Smith, Suzanne V (2011) The role of nuclear sensors and positrons for engineering nano and microtechnologies. Journal of Physics: Conference Series, 262 (1). 012055.
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Official URL: http://stacks.iop.org/1742-6596/262/i=1/a=012055
A sustainable nano-manufacturing future relies on optimisation of the design and synthetic approach, detailed understanding of structure/properties relationships and the ability to measure a products impact in the environment. This article outlines how bench-top PALS and nuclear techniques can be used in the routine analysis of a wide range of nanomaterials. Traditionally used in the semiconductor industry, PALS has proven to be useful not only in measuring porosity in polymeric materials but also in the monitoring of milling processes used to produce natural fibre powders. Nuclear sensors (radiotracers), designed to probe charge, size and hydrophilicity of nanomaterials, are used to evaluate the connectivity (availability) of these pores for interaction with media. Together they provide valuable information on structure/properties relationship of nanomaterials and insight into how the design of a material can be optimised. Furthermore, the highly sensitive nuclear sensors can be adapted for monitoring the impact of nanomaterials in vivo and the environment.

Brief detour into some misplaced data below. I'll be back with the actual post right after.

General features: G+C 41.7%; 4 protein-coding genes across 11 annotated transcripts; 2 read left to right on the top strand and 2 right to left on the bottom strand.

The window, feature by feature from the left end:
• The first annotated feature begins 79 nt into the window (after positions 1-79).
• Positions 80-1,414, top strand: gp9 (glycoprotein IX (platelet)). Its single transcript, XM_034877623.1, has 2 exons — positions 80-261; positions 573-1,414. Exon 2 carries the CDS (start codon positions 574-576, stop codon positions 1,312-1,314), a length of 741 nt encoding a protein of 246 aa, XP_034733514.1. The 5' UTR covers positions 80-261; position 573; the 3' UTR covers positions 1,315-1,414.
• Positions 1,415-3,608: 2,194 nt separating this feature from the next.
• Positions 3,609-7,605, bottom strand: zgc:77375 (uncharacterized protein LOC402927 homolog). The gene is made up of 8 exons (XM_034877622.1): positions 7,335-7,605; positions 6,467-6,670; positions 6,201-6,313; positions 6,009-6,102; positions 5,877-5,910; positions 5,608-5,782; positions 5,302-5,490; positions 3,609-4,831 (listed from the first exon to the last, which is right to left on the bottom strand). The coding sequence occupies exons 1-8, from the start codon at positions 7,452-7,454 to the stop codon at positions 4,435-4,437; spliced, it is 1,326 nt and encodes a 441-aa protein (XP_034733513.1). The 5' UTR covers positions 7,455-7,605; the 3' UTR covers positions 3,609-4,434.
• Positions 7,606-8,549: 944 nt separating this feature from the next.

|Deposited By:||Prof. Alexey Ivanov|
|Deposited On:||01 Nov 2011 23:23|
|Last Modified:||02 Nov 2011 00:47|
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